“It gives us hope to know that this abandoned rail line, a short-sighted scar of industrialization running through some of California's most pristine lands, will be transformed into a journey of solace and introspection for those seeking connection with the natural world,” Farmer said.

Still, the Great Redwood Trail faces challenges. The corridor has experienced more than 250 documented landslides, which have all but destroyed at least five old railway tunnels. In addition to these fixes, parts of the trail will require improvements to help people access steep, rugged terrain.

Then there’s the issue of community involvement. The Great Redwood Trail Agency says that in surveys, around 83% of residents living within the counties on the trail route approve of the plan — but getting locals involved has proved a challenge. While the agency has held 23 community events and six workshops to gather public feedback, only 371 people have so far participated.

Critics say the agency isn’t doing enough to connect with affected parties. Christie Moore is executive director of The Buckeye, a nonprofit land stewardship organization of landowners, professionals and businesses. According to Moore, Buckeye members together own nearly 82% of the land adjacent to the planned trail.

Moore said the agency isn’t collaborating enough with landowners and that Buckeye members did not feel heard in local meetings to gather input. “There are great concerns about the [agency’s] transparency and willingness to address concerns,” Moore said. “Ultimately, if this trail is going to be built, landowners want to be a part of the conversation.”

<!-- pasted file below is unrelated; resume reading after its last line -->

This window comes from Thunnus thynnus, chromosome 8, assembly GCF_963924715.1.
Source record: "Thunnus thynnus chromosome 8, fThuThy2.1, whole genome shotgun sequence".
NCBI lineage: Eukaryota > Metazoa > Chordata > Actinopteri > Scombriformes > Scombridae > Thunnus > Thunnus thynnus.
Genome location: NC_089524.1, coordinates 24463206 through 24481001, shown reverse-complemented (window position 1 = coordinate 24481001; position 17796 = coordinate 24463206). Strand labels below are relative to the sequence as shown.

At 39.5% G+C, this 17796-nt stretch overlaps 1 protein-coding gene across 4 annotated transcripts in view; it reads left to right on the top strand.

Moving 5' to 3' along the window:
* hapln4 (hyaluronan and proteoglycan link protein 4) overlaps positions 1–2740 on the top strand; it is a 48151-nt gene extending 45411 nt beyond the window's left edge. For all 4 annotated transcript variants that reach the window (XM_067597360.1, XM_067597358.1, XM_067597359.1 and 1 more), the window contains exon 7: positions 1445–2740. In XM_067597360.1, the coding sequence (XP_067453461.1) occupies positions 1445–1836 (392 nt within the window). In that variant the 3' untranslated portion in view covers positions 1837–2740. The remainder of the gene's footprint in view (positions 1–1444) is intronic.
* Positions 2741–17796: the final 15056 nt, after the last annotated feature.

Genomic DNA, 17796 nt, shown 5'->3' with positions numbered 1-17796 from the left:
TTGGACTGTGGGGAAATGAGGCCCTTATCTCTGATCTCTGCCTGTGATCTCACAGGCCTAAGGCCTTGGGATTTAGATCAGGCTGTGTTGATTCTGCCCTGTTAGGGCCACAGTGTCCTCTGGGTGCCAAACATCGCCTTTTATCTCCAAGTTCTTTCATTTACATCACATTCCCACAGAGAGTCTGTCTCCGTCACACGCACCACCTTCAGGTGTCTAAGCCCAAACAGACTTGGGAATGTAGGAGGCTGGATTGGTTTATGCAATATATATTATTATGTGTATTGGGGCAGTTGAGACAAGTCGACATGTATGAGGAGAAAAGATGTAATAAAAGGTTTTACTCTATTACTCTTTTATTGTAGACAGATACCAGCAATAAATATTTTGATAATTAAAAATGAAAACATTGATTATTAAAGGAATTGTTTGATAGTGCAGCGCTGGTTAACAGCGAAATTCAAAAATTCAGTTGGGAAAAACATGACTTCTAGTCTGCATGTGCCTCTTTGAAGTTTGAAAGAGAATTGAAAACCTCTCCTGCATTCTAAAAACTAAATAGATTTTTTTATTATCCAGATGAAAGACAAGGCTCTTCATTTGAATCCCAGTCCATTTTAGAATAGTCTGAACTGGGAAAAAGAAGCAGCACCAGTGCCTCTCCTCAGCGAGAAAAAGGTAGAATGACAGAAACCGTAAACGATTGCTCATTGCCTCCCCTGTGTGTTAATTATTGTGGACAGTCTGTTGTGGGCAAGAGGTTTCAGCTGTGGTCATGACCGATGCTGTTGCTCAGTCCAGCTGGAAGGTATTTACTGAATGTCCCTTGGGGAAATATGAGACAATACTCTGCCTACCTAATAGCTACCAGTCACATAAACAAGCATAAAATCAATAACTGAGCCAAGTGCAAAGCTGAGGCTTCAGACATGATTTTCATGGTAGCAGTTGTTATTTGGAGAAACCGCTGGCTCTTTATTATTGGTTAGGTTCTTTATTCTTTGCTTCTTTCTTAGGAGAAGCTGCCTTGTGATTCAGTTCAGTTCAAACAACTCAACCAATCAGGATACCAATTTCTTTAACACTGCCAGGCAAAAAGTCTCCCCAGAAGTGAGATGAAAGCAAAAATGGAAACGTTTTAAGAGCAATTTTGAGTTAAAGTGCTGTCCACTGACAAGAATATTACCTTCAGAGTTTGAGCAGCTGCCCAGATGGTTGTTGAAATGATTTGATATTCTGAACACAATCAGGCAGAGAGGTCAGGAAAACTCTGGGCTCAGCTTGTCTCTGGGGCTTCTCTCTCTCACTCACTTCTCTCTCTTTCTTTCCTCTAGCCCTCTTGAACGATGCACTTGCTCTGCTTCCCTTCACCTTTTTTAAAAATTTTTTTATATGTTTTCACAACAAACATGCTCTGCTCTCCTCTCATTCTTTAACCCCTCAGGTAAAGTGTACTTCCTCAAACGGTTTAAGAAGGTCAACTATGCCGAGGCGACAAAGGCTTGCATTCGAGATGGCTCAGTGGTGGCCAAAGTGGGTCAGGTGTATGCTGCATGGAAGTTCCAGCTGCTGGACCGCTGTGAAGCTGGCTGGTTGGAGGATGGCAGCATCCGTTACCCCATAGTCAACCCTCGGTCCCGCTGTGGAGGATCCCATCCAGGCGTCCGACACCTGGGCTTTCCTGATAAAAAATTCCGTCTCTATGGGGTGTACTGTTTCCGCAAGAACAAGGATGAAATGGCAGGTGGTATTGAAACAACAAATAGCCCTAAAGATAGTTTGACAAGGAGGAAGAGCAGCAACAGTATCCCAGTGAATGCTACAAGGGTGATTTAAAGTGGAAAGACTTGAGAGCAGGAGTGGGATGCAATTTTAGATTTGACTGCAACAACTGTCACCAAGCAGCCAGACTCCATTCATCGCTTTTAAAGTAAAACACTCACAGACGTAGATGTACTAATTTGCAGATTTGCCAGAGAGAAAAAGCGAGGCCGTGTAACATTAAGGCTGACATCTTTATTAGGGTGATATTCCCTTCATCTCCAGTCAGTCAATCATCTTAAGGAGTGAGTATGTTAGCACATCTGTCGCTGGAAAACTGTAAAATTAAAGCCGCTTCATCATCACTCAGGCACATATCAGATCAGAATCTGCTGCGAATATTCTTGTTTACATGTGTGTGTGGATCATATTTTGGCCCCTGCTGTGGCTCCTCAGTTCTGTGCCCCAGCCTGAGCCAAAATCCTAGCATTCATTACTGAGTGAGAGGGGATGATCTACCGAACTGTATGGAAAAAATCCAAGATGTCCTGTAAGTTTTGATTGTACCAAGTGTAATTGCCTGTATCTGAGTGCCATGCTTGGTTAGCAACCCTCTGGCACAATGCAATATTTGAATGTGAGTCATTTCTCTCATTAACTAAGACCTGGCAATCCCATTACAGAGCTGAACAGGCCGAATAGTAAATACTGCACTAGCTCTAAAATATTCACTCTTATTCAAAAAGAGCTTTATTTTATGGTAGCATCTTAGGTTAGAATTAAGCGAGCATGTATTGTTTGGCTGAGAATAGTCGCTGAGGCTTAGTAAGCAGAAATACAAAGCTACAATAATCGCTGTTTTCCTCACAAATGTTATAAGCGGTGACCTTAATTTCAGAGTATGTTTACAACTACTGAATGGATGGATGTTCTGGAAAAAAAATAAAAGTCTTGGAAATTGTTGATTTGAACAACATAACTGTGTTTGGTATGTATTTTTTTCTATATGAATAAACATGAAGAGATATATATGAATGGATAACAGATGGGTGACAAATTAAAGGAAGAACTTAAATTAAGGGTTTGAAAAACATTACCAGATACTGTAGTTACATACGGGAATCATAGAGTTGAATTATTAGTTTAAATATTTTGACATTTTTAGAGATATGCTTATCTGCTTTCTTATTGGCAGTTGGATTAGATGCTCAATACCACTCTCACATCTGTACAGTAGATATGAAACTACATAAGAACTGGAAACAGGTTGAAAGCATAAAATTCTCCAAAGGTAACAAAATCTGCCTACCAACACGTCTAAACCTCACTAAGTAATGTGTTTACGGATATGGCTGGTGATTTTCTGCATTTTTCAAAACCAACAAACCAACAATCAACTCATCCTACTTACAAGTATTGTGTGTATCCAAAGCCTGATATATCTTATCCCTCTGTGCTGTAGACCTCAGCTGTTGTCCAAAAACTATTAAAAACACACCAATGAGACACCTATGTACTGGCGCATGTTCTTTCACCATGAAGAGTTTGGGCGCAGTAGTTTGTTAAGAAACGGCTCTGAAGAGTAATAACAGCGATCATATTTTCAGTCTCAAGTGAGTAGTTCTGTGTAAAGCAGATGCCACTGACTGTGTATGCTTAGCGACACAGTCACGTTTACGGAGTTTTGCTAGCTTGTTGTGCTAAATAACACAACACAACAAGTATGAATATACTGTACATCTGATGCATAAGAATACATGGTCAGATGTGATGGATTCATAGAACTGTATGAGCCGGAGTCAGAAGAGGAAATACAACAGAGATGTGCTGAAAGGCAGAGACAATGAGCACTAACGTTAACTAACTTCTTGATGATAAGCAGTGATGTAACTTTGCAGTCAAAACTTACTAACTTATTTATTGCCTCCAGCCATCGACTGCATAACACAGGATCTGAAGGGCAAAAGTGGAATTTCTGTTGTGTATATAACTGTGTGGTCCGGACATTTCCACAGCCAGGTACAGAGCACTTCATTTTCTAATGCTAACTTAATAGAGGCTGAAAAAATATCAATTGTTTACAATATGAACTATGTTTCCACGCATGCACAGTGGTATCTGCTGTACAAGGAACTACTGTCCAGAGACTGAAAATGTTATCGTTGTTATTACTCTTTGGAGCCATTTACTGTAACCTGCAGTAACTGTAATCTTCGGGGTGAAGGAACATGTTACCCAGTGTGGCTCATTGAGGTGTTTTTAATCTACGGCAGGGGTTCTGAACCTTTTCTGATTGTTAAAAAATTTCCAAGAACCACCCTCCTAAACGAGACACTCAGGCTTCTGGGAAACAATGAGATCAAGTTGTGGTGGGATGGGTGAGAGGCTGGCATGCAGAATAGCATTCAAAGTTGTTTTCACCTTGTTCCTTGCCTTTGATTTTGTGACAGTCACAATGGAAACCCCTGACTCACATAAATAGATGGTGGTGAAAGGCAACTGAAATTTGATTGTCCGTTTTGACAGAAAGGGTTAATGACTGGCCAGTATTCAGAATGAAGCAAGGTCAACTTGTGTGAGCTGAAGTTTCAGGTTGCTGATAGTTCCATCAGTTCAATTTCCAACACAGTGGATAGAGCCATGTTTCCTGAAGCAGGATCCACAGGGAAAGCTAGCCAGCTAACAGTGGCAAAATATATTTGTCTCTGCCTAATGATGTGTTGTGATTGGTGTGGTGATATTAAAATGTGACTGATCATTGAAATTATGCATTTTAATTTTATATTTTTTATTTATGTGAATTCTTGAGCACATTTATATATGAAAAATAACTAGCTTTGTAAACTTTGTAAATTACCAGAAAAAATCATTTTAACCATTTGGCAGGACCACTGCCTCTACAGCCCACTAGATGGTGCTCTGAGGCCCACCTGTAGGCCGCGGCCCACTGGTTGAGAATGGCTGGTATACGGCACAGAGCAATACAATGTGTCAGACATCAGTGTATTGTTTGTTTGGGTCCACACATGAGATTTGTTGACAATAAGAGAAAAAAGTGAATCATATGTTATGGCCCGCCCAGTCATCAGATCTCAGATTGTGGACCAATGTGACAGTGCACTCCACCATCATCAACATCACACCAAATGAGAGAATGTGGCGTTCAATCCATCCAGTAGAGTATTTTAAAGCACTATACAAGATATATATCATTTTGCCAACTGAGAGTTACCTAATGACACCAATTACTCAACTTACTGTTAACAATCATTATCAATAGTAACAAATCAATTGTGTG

Among the concerns of Buckeye members are liability, safety and trespassing issues. Moore noted that parts of the route also include land designated for crops and timber.

“To build a public trail through already conserved lands with the goal to preserve green and car-free spaces doesn’t make any sense,” she added. “Opening this route to the public increases human foot traffic and puts the ecosystem and natural resources at higher risk.”

Colin Fiske, executive director of the Coalition for Responsible Transportation Priorities, said he was impressed with the plan’s attention to traffic safety and accessibility. Nonetheless, he is concerned about how much Native American tribes have been included in the planning process.

The Great Redwood Trail Agency and State Coastal Conservancy say planners will consult California Native American tribes. The April master plan also acknowledges “the harmful legacy created by colonization and the railroad industry.”

Still, “some Indigenous groups have raised serious objections to the way engagement has or has not occurred in their communities,” Fiske said. “I think those concerns need to be taken very seriously.”

Despite some setbacks, many in Northern California are nonetheless excited for the new trail. In Ukiah,  two miles have been completed, with construction already underway on two more.

Davis, the city’s community services director, hopes residents and visitors will soon be able to enjoy 10- or 20-mile bike rides through Mendocino County. “You’re taking something that’s been a blight and turning it into a real positive,” he said.

Hagele, the Healdsburg mayor, agreed.

“The trail takes you off the street [and into] urban nature,” he said. “I think it’s really going to open up a lot of opportunities.”